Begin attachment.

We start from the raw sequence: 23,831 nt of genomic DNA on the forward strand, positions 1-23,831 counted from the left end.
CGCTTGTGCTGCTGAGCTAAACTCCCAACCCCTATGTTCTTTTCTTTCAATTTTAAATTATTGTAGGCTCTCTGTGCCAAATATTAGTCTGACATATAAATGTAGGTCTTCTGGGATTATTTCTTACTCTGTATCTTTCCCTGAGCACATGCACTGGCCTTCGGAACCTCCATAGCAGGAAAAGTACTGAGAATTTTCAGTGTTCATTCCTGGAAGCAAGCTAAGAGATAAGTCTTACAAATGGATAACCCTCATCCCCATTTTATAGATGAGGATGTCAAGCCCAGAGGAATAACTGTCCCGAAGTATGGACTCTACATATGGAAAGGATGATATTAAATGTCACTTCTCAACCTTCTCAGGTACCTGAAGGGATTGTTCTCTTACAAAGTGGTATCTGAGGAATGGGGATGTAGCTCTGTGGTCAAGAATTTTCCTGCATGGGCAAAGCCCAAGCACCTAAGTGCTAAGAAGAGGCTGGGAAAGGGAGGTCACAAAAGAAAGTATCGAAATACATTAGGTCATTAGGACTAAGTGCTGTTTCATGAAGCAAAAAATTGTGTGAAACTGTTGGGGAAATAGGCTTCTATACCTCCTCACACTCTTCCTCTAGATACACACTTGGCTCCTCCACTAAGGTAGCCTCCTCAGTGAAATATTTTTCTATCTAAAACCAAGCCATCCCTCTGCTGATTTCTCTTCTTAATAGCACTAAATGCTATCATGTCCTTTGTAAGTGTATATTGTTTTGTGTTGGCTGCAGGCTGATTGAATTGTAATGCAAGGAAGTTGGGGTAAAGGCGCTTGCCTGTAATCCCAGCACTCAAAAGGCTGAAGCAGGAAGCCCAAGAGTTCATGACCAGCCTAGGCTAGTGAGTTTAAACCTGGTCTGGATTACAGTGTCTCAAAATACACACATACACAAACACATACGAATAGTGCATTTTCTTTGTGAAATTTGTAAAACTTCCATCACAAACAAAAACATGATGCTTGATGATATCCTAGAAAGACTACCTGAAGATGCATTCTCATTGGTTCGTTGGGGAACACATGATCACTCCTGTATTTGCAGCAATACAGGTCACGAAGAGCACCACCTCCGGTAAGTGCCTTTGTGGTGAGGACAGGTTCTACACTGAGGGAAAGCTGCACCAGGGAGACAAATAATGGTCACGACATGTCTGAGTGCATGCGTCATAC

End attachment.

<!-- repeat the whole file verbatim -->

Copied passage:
We start from the raw sequence: 23,831 nt of genomic DNA on the forward strand, positions 1-23,831 counted from the left end.
CGCTTGTGCTGCTGAGCTAAACTCCCAACCCCTATGTTCTTTTCTTTCAATTTTAAATTATTGTAGGCTCTCTGTGCCAAATATTAGTCTGACATATAAATGTAGGTCTTCTGGGATTATTTCTTACTCTGTATCTTTCCCTGAGCACATGCACTGGCCTTCGGAACCTCCATAGCAGGAAAAGTACTGAGAATTTTCAGTGTTCATTCCTGGAAGCAAGCTAAGAGATAAGTCTTACAAATGGATAACCCTCATCCCCATTTTATAGATGAGGATGTCAAGCCCAGAGGAATAACTGTCCCGAAGTATGGACTCTACATATGGAAAGGATGATATTAAATGTCACTTCTCAACCTTCTCAGGTACCTGAAGGGATTGTTCTCTTACAAAGTGGTATCTGAGGAATGGGGATGTAGCTCTGTGGTCAAGAATTTTCCTGCATGGGCAAAGCCCAAGCACCTAAGTGCTAAGAAGAGGCTGGGAAAGGGAGGTCACAAAAGAAAGTATCGAAATACATTAGGTCATTAGGACTAAGTGCTGTTTCATGAAGCAAAAAATTGTGTGAAACTGTTGGGGAAATAGGCTTCTATACCTCCTCACACTCTTCCTCTAGATACACACTTGGCTCCTCCACTAAGGTAGCCTCCTCAGTGAAATATTTTTCTATCTAAAACCAAGCCATCCCTCTGCTGATTTCTCTTCTTAATAGCACTAAATGCTATCATGTCCTTTGTAAGTGTATATTGTTTTGTGTTGGCTGCAGGCTGATTGAATTGTAATGCAAGGAAGTTGGGGTAAAGGCGCTTGCCTGTAATCCCAGCACTCAAAAGGCTGAAGCAGGAAGCCCAAGAGTTCATGACCAGCCTAGGCTAGTGAGTTTAAACCTGGTCTGGATTACAGTGTCTCAAAATACACACATACACAAACACATACGAATAGTGCATTTTCTTTGTGAAATTTGTAAAACTTCCATCACAAACAAAAACATGATGCTTGATGATATCCTAGAAAGACTACCTGAAGATGCATTCTCATTGGTTCGTTGGGGAACACATGATCACTCCTGTATTTGCAGCAATACAGGTCACGAAGAGCACCACCTCCGGTAAGTGCCTTTGTGGTGAGGACAGGTTCTACACTGAGGGAAAGCTGCACCAGGGAGACAAATAATGGTCACGACATGTCTGAGTGCATGCGTCATAC